Amyotrophic Lateral Sclerosis (ALS) is characterized by a spectrum of phenotypes, but a few study
addressed the presence of parkinsonian (PK) symptoms.
Aim of our study was to investigate the occurrence of PK features in a prospective population-based
cohort of ALS patients, determining their demographic, clinical, neuropsychological and genetic
characteristics, and identifying their morphological and functional imaging correlates.
A consecutive series of ALS patients were enrolled and prospectively followed for two years.
Patients were classified according to the presence (ALS-PK) or absence (ALS) of PK signs, and
they underwent neuropsychological testing, genetic analysis for the main ALS and PD genes, brain
MRI and 18F-FDG-PET. ALS-PK patients underwent 123I-ioflupane SPECT
Out of 114 eligible patients, 101 (64 men; mean age at onset 65.1 years) were recruited. Thirty-one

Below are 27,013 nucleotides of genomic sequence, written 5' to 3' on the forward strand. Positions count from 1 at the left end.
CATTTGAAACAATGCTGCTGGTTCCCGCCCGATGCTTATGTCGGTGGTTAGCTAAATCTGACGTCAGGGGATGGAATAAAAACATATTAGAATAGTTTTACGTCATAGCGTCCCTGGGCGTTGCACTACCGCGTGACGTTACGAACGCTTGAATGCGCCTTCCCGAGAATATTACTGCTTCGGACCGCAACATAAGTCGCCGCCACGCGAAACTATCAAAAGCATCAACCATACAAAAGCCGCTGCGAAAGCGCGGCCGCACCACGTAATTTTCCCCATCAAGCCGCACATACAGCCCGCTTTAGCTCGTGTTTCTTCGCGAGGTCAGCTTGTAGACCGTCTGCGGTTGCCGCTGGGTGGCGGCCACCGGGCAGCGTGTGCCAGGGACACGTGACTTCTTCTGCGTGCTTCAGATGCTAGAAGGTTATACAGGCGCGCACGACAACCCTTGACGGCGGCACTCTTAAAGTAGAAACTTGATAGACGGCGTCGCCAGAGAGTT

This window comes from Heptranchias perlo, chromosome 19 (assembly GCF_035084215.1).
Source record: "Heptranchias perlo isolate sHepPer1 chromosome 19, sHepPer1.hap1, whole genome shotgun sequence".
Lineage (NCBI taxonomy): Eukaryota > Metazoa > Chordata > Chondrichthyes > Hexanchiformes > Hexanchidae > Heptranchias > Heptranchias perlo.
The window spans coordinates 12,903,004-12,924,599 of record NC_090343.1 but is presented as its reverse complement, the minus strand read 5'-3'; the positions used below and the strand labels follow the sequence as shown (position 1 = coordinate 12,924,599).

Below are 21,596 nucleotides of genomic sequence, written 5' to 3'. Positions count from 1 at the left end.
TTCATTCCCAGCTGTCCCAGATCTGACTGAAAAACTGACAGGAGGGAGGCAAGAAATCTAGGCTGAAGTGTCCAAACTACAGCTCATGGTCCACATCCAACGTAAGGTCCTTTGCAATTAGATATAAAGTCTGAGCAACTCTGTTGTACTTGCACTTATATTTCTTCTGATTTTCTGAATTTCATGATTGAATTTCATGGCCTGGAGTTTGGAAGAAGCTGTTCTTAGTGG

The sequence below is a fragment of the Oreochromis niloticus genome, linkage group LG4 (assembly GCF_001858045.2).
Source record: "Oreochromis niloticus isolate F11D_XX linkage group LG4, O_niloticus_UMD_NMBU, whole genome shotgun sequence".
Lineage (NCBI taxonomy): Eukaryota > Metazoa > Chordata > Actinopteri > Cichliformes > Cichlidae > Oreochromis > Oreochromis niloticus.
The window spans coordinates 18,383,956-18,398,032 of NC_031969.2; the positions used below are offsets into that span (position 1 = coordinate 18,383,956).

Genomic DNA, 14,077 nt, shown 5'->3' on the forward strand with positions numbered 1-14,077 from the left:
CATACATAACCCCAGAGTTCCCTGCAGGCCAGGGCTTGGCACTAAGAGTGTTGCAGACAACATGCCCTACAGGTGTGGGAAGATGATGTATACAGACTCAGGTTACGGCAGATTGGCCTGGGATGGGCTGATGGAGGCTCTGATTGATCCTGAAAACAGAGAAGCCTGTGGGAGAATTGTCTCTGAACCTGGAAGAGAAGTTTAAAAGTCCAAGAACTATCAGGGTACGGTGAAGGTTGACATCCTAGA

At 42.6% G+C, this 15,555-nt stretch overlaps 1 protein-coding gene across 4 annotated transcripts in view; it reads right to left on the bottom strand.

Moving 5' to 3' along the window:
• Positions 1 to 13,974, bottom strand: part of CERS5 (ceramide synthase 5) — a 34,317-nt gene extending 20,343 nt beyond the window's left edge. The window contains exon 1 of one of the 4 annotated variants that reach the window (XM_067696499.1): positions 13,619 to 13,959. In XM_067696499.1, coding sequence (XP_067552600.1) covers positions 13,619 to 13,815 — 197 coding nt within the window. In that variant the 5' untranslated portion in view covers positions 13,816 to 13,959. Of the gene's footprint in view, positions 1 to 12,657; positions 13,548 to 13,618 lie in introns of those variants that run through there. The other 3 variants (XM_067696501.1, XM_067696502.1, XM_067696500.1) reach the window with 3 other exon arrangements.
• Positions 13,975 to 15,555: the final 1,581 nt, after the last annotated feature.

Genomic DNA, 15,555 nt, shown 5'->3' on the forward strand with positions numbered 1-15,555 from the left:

patients (30.7%) were classified as ALS-PK. Compared to ALS patients, ALS-PK patients were
more frequently male, but did not differ for any other clinical, demographic or neuropsychological
factor. 123I-ioflupane SPECT was normal in all but two ALS-PK patients. At 18F-FDG-PET, ALSPK
patients showed a relative hypometabolism in left cerebellum and a relatively more preserved
metabolism in right insula and frontal regions; MRI fractional anisotropy was reduced in the sagittal
stratum and increased in the retrolenticular part of the internal capsule.
In our study about 30% of ALS patients showed PK signs. Neuroimaging data indicate that PK
signs are due to the involvement of brain circuitries other than classical nigrostriatal ones,
strengthening the hypothesis of ALS as complex multisystem disease.
Parkinsonian traits in amyotrophic lateral sclerosis (ALS): a prospective population-based study